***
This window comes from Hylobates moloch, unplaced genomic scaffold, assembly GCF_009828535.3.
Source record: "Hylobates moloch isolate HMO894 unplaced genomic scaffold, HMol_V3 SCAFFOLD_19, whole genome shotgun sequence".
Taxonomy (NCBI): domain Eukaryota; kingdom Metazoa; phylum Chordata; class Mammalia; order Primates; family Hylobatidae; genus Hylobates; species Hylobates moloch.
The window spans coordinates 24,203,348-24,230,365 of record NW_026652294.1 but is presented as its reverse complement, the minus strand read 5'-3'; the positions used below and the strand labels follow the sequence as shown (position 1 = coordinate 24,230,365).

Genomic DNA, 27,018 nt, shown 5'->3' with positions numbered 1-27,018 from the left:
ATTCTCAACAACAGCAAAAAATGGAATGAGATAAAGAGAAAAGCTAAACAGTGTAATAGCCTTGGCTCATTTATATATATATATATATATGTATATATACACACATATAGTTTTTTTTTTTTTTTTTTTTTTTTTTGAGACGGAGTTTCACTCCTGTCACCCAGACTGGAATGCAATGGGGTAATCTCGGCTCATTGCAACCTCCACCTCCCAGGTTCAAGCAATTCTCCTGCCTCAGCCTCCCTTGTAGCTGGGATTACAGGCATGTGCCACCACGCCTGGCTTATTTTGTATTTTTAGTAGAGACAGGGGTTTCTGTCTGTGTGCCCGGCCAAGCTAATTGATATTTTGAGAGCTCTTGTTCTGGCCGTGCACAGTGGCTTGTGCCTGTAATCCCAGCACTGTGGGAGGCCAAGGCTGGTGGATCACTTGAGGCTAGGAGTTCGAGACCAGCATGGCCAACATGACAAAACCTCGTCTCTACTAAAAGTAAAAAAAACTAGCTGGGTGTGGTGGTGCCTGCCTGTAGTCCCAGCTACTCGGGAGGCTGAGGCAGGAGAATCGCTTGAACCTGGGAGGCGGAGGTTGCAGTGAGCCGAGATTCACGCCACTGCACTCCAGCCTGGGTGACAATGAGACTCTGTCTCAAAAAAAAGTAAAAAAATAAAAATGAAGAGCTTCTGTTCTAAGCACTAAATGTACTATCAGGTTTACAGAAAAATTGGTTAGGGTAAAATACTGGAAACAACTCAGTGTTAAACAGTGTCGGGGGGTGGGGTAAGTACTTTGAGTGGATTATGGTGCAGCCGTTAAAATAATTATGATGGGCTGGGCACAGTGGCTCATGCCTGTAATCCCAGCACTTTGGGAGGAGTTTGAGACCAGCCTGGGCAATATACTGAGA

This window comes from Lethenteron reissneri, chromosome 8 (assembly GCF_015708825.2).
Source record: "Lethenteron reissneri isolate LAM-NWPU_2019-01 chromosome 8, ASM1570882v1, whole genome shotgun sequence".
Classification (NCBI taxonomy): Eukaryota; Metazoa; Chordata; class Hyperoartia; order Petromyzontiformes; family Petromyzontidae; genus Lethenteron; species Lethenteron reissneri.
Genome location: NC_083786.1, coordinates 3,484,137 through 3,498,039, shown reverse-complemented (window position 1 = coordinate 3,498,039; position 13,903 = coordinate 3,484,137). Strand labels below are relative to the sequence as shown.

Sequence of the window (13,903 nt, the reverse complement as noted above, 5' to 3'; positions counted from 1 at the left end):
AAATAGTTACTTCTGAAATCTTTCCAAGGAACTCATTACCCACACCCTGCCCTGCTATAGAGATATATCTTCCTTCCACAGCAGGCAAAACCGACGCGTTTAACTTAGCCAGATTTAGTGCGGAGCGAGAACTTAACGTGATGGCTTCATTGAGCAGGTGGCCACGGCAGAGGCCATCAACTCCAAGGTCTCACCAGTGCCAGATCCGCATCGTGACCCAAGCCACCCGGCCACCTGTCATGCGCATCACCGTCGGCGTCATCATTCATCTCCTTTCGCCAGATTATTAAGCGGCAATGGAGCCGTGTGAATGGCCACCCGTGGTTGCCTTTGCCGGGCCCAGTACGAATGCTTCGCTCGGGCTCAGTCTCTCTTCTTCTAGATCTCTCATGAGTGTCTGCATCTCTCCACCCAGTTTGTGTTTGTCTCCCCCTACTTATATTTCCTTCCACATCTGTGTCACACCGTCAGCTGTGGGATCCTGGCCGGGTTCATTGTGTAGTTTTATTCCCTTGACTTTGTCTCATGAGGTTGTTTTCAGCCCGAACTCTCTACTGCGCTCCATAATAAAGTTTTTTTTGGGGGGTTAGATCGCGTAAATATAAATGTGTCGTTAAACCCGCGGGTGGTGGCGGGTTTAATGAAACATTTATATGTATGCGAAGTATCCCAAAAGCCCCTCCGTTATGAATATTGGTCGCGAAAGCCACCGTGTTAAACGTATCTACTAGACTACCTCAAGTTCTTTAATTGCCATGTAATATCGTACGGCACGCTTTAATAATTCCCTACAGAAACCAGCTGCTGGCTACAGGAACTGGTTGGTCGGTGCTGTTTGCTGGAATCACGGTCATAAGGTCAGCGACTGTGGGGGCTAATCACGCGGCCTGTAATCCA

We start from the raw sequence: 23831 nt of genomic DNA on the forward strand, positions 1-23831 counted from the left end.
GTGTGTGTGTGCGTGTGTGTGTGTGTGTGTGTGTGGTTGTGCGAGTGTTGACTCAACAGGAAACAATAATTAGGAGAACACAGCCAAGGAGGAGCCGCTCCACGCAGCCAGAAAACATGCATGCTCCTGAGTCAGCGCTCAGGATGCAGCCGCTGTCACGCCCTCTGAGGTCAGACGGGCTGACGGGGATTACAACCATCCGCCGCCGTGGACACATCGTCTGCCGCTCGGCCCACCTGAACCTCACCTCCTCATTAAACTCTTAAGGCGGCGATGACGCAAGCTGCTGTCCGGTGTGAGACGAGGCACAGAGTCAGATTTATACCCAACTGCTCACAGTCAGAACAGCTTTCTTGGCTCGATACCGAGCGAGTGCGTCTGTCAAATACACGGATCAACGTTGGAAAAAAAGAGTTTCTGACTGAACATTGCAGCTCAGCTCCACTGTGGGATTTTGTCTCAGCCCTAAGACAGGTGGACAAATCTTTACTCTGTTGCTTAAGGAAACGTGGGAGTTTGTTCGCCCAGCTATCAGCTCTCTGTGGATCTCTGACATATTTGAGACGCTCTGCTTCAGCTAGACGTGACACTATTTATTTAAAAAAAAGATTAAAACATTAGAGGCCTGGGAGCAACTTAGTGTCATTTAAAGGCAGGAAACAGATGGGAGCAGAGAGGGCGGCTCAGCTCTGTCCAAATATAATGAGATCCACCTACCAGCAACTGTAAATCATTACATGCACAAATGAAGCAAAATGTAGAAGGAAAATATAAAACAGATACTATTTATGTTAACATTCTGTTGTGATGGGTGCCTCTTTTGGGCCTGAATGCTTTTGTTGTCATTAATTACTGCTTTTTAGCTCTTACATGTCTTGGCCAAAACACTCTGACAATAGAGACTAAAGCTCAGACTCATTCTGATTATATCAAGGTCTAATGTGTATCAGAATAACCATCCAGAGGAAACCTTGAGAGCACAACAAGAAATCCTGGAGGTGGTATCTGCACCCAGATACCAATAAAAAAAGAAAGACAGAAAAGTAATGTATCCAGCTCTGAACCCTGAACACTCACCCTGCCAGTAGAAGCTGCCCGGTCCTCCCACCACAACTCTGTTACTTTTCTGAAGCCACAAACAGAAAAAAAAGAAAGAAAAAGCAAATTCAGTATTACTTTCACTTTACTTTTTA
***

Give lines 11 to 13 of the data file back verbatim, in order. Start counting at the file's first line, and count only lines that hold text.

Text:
Sequence of the window (13,903 nt, the reverse complement as noted above, 5' to 3'; positions counted from 1 at the left end):
AAATAGTTACTTCTGAAATCTTTCCAAGGAACTCATTACCCACACCCTGCCCTGCTATAGAGATATATCTTCCTTCCACAGCAGGCAAAACCGACGCGTTTAACTTAGCCAGATTTAGTGCGGAGCGAGAACTTAACGTGATGGCTTCATTGAGCAGGTGGCCACGGCAGAGGCCATCAACTCCAAGGTCTCACCAGTGCCAGATCCGCATCGTGACCCAAGCCACCCGGCCACCTGTCATGCGCATCACCGTCGGCGTCATCATTCATCTCCTTTCGCCAGATTATTAAGCGGCAATGGAGCCGTGTGAATGGCCACCCGTGGTTGCCTTTGCCGGGCCCAGTACGAATGCTTCGCTCGGGCTCAGTCTCTCTTCTTCTAGATCTCTCATGAGTGTCTGCATCTCTCCACCCAGTTTGTGTTTGTCTCCCCCTACTTATATTTCCTTCCACATCTGTGTCACACCGTCAGCTGTGGGATCCTGGCCGGGTTCATTGTGTAGTTTTATTCCCTTGACTTTGTCTCATGAGGTTGTTTTCAGCCCGAACTCTCTACTGCGCTCCATAATAAAGTTTTTTTTGGGGGGTTAGATCGCGTAAATATAAATGTGTCGTTAAACCCGCGGGTGGTGGCGGGTTTAATGAAACATTTATATGTATGCGAAGTATCCCAAAAGCCCCTCCGTTATGAATATTGGTCGCGAAAGCCACCGTGTTAAACGTATCTACTAGACTACCTCAAGTTCTTTAATTGCCATGTAATATCGTACGGCACGCTTTAATAATTCCCTACAGAAACCAGCTGCTGGCTACAGGAACTGGTTGGTCGGTGCTGTTTGCTGGAATCACGGTCATAAGGTCAGCGACTGTGGGGGCTAATCACGCGGCCTGTAATCCA

We start from the raw sequence: 23831 nt of genomic DNA on the forward strand, positions 1-23831 counted from the left end.